Being a black man raising two boys in the inner city is really the best way to describe why I decided to develop this mentoring program However it did not register to me just how many of our young black boys did not have the same privilege until I began working in the Baltimore City Public Schools in 1993. I noticed that over 80% of my parent interactions were with the motherly figures in the child’s life and not the father. I have nothing against mothers, I was raised by a single mother myself. However I also had uncles, pastors and teachers who were strong male influences to guide me through the challenging years of adolescence.
Many of my students, however, only has one parent in the home, usually a mom or a grandmother that is the primary caretaker. I watched this disturbing trend continue to years, realizing that there probably wasn’t much I could do about it, I became satisfied raising my own two sons.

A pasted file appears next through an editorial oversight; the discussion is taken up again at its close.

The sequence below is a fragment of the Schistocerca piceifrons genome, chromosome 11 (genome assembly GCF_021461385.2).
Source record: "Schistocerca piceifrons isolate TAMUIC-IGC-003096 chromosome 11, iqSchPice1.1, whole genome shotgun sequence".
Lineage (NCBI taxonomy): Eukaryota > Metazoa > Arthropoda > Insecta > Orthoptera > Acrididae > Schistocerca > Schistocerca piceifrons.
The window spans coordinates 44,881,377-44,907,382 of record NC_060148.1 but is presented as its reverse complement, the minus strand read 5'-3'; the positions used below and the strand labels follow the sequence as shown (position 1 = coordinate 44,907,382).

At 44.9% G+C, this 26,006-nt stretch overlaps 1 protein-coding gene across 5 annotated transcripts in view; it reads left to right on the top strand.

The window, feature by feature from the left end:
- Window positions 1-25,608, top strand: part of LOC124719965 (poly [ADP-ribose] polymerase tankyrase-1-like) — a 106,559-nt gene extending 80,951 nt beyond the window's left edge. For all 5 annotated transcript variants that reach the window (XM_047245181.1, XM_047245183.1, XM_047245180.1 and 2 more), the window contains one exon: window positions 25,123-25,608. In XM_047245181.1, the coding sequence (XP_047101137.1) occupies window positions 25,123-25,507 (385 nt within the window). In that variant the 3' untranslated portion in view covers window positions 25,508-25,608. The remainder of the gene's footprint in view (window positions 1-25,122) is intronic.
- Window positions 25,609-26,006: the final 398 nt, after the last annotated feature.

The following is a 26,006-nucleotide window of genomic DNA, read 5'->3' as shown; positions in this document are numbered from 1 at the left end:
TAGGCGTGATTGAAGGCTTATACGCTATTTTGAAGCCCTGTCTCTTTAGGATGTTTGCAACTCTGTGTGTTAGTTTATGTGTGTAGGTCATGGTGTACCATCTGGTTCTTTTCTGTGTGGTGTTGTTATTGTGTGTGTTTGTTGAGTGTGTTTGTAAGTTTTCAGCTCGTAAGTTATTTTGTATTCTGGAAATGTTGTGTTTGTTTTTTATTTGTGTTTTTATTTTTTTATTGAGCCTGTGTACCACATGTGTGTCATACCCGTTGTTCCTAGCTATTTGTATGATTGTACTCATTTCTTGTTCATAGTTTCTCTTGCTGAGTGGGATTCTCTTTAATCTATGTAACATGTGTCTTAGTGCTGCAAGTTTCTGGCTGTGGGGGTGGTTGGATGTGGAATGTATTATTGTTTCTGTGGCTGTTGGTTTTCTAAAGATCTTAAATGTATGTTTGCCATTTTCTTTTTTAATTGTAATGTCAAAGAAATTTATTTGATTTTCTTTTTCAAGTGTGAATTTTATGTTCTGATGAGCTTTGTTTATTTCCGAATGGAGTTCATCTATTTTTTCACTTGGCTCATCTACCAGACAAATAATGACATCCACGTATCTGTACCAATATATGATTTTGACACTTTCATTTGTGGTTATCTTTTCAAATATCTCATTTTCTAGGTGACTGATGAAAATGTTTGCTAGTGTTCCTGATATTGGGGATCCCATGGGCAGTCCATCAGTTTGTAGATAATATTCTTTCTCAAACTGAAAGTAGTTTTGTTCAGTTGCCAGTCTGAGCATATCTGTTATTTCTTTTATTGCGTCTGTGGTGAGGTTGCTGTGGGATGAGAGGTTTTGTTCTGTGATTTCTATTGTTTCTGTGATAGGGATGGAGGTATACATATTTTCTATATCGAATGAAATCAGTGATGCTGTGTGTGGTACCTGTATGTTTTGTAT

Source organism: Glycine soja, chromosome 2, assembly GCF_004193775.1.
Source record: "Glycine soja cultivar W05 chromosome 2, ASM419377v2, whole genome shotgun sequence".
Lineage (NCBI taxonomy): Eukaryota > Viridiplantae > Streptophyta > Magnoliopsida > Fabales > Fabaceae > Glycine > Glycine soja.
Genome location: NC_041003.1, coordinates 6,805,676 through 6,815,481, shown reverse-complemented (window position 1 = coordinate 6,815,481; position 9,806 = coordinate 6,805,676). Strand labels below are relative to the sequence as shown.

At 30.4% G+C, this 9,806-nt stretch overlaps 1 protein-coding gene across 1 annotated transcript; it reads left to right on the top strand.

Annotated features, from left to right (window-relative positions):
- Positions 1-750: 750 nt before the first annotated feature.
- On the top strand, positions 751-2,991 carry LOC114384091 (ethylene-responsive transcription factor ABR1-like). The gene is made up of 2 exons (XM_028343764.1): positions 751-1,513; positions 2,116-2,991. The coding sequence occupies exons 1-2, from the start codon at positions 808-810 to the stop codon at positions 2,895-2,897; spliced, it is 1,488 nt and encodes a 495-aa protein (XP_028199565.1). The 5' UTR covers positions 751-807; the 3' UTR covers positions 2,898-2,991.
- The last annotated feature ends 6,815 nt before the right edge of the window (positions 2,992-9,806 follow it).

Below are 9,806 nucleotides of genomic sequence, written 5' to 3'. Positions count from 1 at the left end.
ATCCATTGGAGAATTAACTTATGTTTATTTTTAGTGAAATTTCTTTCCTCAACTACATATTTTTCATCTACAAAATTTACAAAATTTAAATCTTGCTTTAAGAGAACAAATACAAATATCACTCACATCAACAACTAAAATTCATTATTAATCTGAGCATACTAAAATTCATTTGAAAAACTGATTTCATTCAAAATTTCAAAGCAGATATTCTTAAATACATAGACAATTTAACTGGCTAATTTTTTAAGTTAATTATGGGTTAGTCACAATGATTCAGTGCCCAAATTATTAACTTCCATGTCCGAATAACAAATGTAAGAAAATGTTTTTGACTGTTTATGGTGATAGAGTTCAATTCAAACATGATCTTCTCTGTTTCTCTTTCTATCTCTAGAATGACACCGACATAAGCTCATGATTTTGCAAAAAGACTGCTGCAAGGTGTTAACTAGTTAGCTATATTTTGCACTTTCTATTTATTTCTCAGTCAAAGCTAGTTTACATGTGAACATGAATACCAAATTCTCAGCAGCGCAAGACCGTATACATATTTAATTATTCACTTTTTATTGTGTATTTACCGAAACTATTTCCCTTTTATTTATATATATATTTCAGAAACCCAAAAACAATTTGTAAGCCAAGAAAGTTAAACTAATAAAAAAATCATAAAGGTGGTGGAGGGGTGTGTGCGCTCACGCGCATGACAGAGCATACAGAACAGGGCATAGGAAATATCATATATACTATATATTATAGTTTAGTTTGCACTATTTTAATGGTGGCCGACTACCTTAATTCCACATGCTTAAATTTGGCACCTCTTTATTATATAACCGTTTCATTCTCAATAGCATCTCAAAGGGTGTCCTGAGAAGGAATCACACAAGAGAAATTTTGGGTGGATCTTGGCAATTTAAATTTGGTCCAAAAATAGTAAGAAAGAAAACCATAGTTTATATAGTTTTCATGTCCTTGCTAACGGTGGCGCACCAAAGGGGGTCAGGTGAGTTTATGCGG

However, when my youngest son began having difficulty at school, the principal encouraged me to become a cub scouts leader and open a chapter at the school. After investigating the program, I felt that our young men needed a program that spoke directly to them as urban youths. After some additional research, the OMOL program was born. The program utilized the “Young Lions” curriculum which focuses on spiritual, social, and emotional needs of young black boys and their journey into man-hood. The program is offered free of charge to boys in Baltimore City. The Mentors or unpaid volunteers and all the necessary materials are provided by mentors, parents, and donations from other organizations. ~ Elder Ron Beazer, Founder
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